In a recent enquiry into alleged sexual abuses by priests, Cardinal George Pell said:
Mistakes were made by me and by others in the church that resulted in driving Mr Ellis and the archdiocese apart rather than bringing healing.
In a 2011 interview with the late Sir David Frost, the British prime minister, David Cameron, observed this about UK Middle Eastern policy:
Yes of course mistakes were made and of course you know what happened at Guantanamo Bay, there were mistakes made.
And certainly it was not wrong to try to secure freedom for our citizens held in barbaric captivity. But we did not achieve what we wished, and serious mistakes were made in trying to do so.
In 1997, US president Bill Clinton apologised for holding a meeting with bankers where a Democratic fund-raiser was present:
Mistakes were made here by people who either did it deliberately or inadvertently.
I gave the book to her (active voice).
The book was given to her by me (passive voice).
The passive is often used in weasel constructions, where the intent is to conceal identity and responsibility. It is sometimes called the evasive or sneaky passive, the past exonerative, or the non-apology apology.
When we combine the sneaky evasive passive with loaded disjuncts such as “hopefully” (code in some situations for “I have no hope at all; go away and don’t bother me”), this is what we get: a continuum from open and honest communication to sneakiness and a squirming out of responsibility.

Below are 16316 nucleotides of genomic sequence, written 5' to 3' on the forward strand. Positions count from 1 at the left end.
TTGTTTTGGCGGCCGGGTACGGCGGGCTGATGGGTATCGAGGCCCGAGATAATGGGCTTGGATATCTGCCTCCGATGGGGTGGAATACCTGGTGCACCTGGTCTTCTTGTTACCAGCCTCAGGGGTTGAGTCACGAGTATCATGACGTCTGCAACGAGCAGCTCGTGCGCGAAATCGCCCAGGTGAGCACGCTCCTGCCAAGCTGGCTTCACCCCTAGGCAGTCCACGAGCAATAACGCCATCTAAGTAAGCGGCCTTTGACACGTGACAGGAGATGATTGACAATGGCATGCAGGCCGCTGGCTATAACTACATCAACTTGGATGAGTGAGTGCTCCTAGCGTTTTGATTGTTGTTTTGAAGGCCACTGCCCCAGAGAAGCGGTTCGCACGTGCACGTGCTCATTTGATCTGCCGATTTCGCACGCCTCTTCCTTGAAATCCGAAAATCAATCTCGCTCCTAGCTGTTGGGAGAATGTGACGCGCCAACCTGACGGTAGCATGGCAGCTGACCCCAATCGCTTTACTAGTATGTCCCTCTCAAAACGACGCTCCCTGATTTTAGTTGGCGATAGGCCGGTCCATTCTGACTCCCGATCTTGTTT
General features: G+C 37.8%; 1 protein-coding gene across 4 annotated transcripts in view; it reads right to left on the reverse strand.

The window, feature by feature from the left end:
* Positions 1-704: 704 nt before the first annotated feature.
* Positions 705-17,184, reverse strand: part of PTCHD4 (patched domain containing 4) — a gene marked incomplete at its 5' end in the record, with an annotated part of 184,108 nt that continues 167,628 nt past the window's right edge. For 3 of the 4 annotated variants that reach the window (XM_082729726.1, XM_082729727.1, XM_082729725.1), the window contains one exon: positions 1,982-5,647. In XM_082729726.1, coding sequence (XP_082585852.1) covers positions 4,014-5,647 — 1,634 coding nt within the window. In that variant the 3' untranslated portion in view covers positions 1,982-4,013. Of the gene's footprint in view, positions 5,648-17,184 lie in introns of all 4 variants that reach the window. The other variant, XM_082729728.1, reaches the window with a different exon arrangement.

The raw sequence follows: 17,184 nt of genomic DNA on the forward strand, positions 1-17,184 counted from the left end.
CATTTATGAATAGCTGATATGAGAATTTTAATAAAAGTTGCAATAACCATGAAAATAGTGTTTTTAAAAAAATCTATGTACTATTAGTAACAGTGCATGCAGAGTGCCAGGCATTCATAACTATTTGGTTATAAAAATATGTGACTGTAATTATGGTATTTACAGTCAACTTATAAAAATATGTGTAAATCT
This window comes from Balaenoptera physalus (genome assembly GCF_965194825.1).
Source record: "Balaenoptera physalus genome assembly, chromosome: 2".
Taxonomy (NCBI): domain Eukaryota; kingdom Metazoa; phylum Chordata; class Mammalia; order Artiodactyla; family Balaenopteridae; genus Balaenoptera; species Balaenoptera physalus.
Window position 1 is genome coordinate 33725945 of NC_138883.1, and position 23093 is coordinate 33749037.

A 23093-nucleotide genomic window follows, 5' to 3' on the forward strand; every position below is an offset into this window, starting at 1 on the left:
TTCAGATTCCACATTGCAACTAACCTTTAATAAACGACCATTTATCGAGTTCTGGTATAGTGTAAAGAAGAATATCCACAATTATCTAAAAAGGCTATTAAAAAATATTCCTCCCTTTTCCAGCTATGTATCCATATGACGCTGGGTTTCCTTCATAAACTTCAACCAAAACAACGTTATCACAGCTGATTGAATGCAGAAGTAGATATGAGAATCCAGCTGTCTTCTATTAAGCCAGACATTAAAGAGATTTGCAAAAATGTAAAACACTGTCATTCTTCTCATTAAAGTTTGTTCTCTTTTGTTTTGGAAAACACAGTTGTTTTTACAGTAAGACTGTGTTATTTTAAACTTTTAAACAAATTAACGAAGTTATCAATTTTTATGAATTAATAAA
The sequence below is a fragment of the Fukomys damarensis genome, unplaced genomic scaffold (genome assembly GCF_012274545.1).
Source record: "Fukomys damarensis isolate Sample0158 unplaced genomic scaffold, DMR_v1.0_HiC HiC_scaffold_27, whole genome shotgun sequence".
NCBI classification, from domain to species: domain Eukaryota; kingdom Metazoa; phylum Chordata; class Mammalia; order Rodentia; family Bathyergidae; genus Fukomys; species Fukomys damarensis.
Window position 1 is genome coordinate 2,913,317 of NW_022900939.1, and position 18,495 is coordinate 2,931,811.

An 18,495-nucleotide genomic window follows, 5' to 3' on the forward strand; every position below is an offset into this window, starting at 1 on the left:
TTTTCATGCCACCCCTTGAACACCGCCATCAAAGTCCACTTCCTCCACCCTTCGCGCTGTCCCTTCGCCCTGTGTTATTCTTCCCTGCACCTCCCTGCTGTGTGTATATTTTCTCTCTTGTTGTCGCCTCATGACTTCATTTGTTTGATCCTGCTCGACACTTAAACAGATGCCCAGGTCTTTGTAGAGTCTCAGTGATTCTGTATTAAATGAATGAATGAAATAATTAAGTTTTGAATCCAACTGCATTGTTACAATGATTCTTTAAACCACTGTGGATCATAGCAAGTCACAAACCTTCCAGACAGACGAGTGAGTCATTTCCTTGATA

This is the Google Ngram Viewer, which scans literature over time for usage of phrases. We plugged in “mistakes were made” (sneaky passive voice) versus “I made mistakes” (honest active voice):
It appears that people have been covering their arses for some time, peaking some time between the US Prohibition on booze and the Great Depression.
The concept is becoming so famous that US psychologists Carol Tavris and Elliot Aronson wrote a book in 2013 entitled Mistakes Were Made (but Not by Me): Why We Justify Foolish Beliefs, Bad Decisions and Hurtful Acts. The authors argue that we play mind games with ourselves to avoid blame, games such as cognitive dissonance (a form of denial), cognitive biases (mind games we play on ourselves), confirmation bias (where we conveniently edit out facts that contradict our prejudices), and the Somebody Else’s Problem Syndrome (great for keeping that nasty global warming stuff at bay).
Continuing in this vein, what do Gareth Evans and Justin Timberlake’s agent have in common? They’ve both used the kissing cousin of the sneaky passive, the non-apology apology.
In 1991, an Australian TV show, Embassy, ruffled some feathers in Malaysia, so foreign minister Evans (as he was then) said that he “wanted to acknowledge fault where such acknowledgement is appropriate”, a diplomatic piece of spin described by the New York Times as a non-apology apology.
“I am sorry if anyone was offended by the wardrobe malfunction during the halftime performance,” Justin Timberlake’s agent said.
We get two spins for the price of one here: a non-apology apology, and a laughable euphemism of “wardrobe malfunction” to describe Timberlake pulling part of Janet’s Jackson’s bra panels off, revealing a nipple (“Nipplegate”) on that good old family show the 2004 Superbowl.
There are variations on such tricks: US Republican senator Bob Dole tried to defend Reagan by referring to his mistakes:
… [admitting mistakes] implies that the President shares blame, that he knows the buck stops at his desk.
The buck stops here.
So, then, how do we inoculate ourselves against being conned by powerful people using the sneaky passive? We do two things: read George Orwell’s 1946 Politics and the English Language (still oh so relevant) and teach students about the sneaky passive by actually teaching grammar.